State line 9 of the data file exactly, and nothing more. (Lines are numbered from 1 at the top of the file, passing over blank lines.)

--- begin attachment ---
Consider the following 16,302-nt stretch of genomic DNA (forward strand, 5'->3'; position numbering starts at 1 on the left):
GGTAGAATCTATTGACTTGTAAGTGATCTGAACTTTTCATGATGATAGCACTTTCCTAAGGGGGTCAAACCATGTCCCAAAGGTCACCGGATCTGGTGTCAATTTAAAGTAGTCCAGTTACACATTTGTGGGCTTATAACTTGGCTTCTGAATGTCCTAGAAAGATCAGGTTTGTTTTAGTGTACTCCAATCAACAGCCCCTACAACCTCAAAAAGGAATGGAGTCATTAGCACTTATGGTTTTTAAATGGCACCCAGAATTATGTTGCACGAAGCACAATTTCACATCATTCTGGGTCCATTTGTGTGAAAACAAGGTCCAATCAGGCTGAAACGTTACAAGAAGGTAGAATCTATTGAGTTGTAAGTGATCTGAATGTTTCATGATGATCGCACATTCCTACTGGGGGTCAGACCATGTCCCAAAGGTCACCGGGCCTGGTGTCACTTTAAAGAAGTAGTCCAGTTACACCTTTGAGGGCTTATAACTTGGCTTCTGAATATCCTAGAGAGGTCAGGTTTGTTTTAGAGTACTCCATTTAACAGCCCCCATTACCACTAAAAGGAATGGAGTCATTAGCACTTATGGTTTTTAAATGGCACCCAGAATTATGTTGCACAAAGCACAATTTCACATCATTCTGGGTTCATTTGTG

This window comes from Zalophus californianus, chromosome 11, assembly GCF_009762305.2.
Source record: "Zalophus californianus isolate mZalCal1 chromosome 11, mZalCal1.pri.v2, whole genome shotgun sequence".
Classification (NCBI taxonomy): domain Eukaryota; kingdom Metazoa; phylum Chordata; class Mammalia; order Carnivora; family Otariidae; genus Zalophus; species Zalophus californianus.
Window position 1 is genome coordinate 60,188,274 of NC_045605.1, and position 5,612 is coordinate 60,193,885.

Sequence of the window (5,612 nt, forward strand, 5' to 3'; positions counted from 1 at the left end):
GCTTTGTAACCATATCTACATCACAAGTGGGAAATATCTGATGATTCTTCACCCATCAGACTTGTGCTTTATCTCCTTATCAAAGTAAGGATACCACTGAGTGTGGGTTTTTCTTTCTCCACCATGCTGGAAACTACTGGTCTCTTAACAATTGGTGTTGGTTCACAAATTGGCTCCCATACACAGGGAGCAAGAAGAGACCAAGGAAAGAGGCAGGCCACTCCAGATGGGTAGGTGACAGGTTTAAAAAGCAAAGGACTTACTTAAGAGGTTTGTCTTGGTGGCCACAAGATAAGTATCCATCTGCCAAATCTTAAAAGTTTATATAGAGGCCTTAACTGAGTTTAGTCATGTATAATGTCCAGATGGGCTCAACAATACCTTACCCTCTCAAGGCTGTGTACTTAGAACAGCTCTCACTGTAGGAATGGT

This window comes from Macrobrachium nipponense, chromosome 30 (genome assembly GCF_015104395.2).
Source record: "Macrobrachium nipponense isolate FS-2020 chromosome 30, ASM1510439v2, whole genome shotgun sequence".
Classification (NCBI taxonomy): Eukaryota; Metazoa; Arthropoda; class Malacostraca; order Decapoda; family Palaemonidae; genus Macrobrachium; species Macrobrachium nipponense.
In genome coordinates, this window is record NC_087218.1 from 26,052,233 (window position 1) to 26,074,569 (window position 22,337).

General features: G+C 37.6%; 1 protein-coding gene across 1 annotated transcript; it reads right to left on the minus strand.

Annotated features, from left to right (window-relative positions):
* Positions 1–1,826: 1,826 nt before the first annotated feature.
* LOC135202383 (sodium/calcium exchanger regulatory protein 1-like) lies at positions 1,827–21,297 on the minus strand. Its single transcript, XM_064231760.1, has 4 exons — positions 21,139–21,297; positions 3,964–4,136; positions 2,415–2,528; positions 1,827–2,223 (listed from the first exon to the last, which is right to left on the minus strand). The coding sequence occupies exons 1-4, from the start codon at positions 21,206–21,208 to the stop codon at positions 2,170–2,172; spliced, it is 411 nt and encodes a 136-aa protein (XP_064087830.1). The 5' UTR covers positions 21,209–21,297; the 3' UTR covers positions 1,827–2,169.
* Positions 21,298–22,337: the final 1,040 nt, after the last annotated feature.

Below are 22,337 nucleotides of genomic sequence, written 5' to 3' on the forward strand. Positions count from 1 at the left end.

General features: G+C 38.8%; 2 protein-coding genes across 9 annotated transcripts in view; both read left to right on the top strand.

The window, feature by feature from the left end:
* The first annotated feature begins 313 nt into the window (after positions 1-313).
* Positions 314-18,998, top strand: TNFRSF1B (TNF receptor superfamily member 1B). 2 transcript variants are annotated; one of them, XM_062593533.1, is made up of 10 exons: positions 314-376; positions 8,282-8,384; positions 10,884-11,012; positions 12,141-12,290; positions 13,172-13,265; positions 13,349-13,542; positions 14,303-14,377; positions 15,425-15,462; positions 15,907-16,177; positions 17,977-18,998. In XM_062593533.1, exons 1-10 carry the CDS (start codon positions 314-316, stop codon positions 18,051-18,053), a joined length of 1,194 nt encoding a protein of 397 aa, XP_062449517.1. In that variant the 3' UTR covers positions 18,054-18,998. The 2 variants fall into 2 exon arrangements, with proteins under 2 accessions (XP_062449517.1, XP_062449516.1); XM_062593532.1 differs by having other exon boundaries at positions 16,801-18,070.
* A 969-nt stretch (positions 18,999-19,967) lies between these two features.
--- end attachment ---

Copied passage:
This window comes from Macrobrachium nipponense, chromosome 30 (genome assembly GCF_015104395.2).